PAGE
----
While in line at the TSA checkpoint, travelers can enjoy a display of photos from the Boone County Historical Society’s Woods-Badger Aviation Collection. “The power of storytelling is evident in the memorabilia wall,” Gratton notes.

In addition to the wall of historical images, COU also displays a unique physical piece of local history: a steel beam from an old building at Stephens College, the private women’s college in Columbia that began offering aviation classes in 1944. The city preserved a beam with the specific intent of using it somewhere in the new terminal, and designers incorporated it prominently on a covered walkway between the terminal and a future rental car building.

Overcoming Challenges

Keeping the project on budget and on schedule was difficult due to supply chain issues that affected practically all projects in all industries. “We were halfway through design [in December 2020] when escalation started occurring,” Fuemmeler recalls.

That made it even more important for teams to make design decisions early and lock in material pricing. It also required flexibility. For example, beams were used rather than bar joists because of longer lead times and rapidly rising prices for bar joists. “We had our engineers redesign the roofs with standard steel beams that were more readily available, as well as make adjustments to the roof membrane system for scheduled improvements,” Gratton says.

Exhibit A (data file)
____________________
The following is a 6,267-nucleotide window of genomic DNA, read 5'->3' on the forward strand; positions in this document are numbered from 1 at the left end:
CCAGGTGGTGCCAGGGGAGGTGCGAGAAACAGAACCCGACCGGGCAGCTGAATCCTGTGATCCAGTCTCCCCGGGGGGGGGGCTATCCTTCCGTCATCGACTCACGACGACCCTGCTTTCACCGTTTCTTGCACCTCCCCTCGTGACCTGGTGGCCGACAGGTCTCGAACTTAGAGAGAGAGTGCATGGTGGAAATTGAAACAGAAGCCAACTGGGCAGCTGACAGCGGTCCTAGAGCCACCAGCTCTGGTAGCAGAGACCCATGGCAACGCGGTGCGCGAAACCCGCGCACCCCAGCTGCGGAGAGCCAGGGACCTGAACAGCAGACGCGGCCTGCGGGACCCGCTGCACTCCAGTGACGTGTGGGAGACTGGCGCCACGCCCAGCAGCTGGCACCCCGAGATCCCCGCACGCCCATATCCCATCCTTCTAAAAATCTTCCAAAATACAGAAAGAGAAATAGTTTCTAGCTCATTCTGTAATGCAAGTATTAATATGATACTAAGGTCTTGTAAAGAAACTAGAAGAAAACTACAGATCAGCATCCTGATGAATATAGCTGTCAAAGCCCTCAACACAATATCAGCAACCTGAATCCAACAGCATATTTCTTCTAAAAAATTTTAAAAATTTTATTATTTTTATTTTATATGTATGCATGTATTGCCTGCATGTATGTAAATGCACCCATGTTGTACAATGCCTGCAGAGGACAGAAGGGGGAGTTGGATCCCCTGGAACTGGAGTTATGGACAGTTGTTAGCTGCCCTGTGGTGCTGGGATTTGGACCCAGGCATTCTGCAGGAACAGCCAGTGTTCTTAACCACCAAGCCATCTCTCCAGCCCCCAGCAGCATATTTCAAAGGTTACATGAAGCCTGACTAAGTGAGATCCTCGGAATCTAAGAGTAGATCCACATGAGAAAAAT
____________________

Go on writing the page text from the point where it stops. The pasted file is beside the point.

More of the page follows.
Procurement wasn’t just an issue for materials such as steel and concrete. It also proved difficult for installed items. “Access control systems, cameras, electrical panels, things as simple as door hardware were hard to get,” Dowse recalls. “The automatic switchgear took forever.”

Electrical gear was especially difficult to find, with lead times of up to a year and a half from most manufacturers. Again demonstrating flexibility, project planners opted to use existing panels during construction and switch them out once the new panels arrived. “The team did awesome,” Fuemmeler says. “We kept the job on track and still finished a month early.”

To avoid service disruptions, the TSA checkpoint was relocated overnight. After the last flight departed at the end of the day, crews removed screening equipment from the old building and installed it in the new terminal in time to support the first flight out the next morning. “It was pretty impressive,” Dowse remarks. “Thankfully, they only had two lanes.”

Lessons Learned

Completing the project on budget and ahead of schedule was a team effort. From the airport’s perspective, the expertise of Burns & McDonnell and other outside partners was extremely helpful. “We didn’t have enough staff to be able to manage a project of this size and do everything else to operate the airport,” explains Parks.

Having a commissioning team, and trusting that process, is essential, adds Dowse. “Burns & McDonnell has a class-leading commissioning team,” he remarks. “They know how to work with the vendors and the design-builder to get the equipment all squared away and working.”